We learned a lot from Ezra, like you can dance and laugh through cancer. We learned the pain from some losses never goes away; it just moves from your skin to your bones. We learned childhood cancer is not yet beaten. Incredible, strong, fragile families are also learning this every day.

Five years ago — a month after Ezra died — my wife Robyn and I started Because of Ezra, a 501(c)(3) nonprofit with a goal of finding and funding a cure for neuroblastoma and other childhood cancers. It has grown, giving more than $700,000 to support patient-affecting childhood cancer research, including the first ever national clinical study approved for all incurable childhood cancers, and trials of a drug called DFMO which we hope is stopping relapse (more than half of kids who beat neuroblastoma go on to relapse — and currently no known cure exists for relapsed neuroblastoma). The results are promising.

Largely though, we have been working on Because of Ezra out of our margin. Robyn is a full-time mom, and our stubborn and joyful son Charley (born a premature twin; his brother Price died at one week old) has medical issues. I had a couple of tech companies I co-founded, which took most of my time.

As I’ve spent these six years living in the childhood cancer world, meeting the families and children, the researchers and clinicians… I’ve fallen terribly in love. Childhood cancer is a crushing, inspiring world to live in. Daily, we are reminded of Ezra and our loss, and simultaneously built up as we meet more and more families facing and beating neuroblastoma. We are blanketed in loss, knit together by strength people should never have to know they own, and we stand at the front of a war, trumpeting a battle cry.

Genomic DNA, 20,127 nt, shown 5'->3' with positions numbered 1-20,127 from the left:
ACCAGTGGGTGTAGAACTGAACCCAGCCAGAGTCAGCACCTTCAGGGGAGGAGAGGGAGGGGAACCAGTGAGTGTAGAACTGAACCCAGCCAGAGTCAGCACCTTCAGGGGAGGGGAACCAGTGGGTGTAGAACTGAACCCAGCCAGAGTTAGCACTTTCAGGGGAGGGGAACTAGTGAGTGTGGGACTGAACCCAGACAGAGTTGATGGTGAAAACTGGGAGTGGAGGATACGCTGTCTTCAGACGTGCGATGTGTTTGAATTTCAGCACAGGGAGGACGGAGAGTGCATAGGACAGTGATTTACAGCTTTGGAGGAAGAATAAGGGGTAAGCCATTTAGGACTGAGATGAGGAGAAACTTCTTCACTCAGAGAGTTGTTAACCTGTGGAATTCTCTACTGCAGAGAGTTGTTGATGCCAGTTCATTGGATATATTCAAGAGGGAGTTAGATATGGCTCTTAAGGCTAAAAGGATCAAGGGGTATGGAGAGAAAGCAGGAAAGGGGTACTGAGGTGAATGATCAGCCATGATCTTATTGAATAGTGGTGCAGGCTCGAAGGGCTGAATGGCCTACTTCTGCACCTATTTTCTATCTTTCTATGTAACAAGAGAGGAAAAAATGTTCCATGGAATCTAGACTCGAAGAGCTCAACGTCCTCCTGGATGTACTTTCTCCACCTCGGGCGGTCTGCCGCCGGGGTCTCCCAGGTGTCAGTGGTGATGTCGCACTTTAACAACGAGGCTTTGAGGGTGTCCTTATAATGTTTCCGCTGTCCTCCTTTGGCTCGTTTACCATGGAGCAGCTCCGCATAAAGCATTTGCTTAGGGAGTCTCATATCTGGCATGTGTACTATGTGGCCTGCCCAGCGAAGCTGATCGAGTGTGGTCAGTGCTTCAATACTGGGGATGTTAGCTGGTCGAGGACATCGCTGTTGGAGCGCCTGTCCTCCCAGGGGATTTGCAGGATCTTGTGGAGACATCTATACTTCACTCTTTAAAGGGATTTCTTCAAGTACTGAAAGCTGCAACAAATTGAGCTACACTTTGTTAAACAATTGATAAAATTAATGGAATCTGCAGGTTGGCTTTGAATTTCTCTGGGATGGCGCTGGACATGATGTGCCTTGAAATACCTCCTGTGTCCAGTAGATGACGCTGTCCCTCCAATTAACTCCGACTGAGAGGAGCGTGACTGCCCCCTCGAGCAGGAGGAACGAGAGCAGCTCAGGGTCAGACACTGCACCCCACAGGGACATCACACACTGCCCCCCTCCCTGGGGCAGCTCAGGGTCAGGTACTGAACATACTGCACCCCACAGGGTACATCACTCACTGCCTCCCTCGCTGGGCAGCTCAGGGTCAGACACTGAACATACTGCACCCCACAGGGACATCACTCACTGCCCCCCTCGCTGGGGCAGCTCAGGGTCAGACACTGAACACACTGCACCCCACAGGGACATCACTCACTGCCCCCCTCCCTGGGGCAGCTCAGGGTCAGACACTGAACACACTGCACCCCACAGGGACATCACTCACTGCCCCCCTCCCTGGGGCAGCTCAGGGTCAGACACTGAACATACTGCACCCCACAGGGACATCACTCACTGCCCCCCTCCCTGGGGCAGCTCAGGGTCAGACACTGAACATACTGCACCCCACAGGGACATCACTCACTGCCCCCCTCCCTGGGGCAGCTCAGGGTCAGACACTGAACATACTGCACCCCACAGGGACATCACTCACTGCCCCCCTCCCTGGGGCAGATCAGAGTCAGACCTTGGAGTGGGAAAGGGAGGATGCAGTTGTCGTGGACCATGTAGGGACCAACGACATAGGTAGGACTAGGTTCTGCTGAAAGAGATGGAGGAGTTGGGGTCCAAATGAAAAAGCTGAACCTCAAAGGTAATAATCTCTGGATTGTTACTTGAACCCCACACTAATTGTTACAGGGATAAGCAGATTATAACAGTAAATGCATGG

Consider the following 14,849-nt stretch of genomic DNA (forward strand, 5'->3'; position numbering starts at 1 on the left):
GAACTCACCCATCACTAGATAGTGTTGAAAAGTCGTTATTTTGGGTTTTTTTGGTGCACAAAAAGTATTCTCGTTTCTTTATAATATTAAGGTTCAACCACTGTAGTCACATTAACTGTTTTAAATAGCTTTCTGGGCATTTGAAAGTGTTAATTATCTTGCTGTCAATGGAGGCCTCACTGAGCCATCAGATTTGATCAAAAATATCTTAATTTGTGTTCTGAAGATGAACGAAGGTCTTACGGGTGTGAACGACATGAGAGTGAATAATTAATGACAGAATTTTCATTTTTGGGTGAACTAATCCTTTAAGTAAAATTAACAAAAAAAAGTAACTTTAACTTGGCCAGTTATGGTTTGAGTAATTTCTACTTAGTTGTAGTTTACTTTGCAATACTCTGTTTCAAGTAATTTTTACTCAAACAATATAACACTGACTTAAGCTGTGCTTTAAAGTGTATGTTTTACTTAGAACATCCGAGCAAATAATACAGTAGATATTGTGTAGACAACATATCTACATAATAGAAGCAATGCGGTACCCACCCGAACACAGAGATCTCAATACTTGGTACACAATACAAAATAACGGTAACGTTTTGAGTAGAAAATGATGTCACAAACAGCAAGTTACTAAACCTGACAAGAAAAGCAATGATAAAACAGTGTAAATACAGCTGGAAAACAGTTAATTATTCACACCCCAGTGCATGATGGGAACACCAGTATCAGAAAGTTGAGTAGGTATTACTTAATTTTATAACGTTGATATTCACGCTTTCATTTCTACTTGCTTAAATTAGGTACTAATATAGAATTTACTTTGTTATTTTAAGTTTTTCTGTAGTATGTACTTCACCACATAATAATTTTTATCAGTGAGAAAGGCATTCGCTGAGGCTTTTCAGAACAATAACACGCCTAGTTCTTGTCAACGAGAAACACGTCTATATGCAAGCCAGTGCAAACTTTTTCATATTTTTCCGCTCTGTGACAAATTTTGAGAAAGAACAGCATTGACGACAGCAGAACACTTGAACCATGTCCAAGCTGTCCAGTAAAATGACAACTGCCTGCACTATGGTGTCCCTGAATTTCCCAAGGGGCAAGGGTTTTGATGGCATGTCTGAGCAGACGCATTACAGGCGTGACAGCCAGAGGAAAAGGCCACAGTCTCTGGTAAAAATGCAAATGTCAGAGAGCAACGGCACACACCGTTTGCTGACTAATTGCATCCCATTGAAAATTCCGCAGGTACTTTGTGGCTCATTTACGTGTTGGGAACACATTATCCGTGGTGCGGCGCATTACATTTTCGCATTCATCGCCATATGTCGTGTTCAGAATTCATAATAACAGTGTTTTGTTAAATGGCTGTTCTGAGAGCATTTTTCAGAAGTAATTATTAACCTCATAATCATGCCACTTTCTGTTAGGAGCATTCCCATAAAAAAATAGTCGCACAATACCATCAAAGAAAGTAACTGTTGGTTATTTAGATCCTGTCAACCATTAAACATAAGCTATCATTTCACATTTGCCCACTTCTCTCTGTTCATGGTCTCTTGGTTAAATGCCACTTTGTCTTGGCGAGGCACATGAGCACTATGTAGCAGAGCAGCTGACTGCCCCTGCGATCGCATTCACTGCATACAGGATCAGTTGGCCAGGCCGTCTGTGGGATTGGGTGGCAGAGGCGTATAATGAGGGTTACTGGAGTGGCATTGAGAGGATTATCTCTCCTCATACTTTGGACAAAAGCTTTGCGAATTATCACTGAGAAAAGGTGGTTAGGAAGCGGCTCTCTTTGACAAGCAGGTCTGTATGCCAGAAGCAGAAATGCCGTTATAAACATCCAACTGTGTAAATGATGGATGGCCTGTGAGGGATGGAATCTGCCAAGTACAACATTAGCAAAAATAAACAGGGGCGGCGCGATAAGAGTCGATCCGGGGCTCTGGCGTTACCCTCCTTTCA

closeup of ezra

I’ve loved technology since I was young and have had a ton of fun (and some success) building companies in that space, but my heart was being pulled strongly toward continuing Ezra’s fight, and that of so many other kids we’ve met since he died. I spent 2015 wrestling with the thought of going full-time with Because of Ezra. I had the conversation with Robyn many times, as well as a few people I respect in the childhood cancer world.

ezra playing in the pool One of those conversations was with a gentleman who lost his daughter to neuroblastoma and who has since with his wife (and team) raised more than $100 million toward beating childhood cancer. Over coffee, I asked him how it was moving full-time to a nonprofit. He told me it had been a big change, but they’d never looked back — that he and his wife knew they had to push this and ran full into it. The conversation resonated with me. I had another conversation with a friend doing similar work, and his words were even stronger: “If I wasn’t clear — please allow me to state it now: Do this full-time.”

And so, starting the first week of 2016, I am. Beating childhood cancer is my main goal now. And, surrounded by a powerful group of parents, kids, advocates, supporters, scientists, and clinical doctors, we will achieve this goal.

Because of Ezra has massive plans. We are working with the NMTRC and Dell on funding and advancing promising personalized medicine research. We are funding and pushing forward a drug called DFMO with very few side effects, which we hope is stopping relapse in kids with neuroblastoma. We pay attention to the entire neuroblastoma research landscape and maintain relationships with other passionate groups who are doing our type of work.

We are going to beat childhood cancer.

Robyn told me, when proofing this post, Ezra was all the parts of me she loved. To know his name has some small attachment to the work we’re doing, affecting so many kids who are fighting childhood cancer now… it’s a bittersweet feeling. And really, though we started this because of Ezra, we continue it because of so very many children.

Because of ___ Logo
Our Because of _____ program recognizes we fight in many more names than Ezra’s.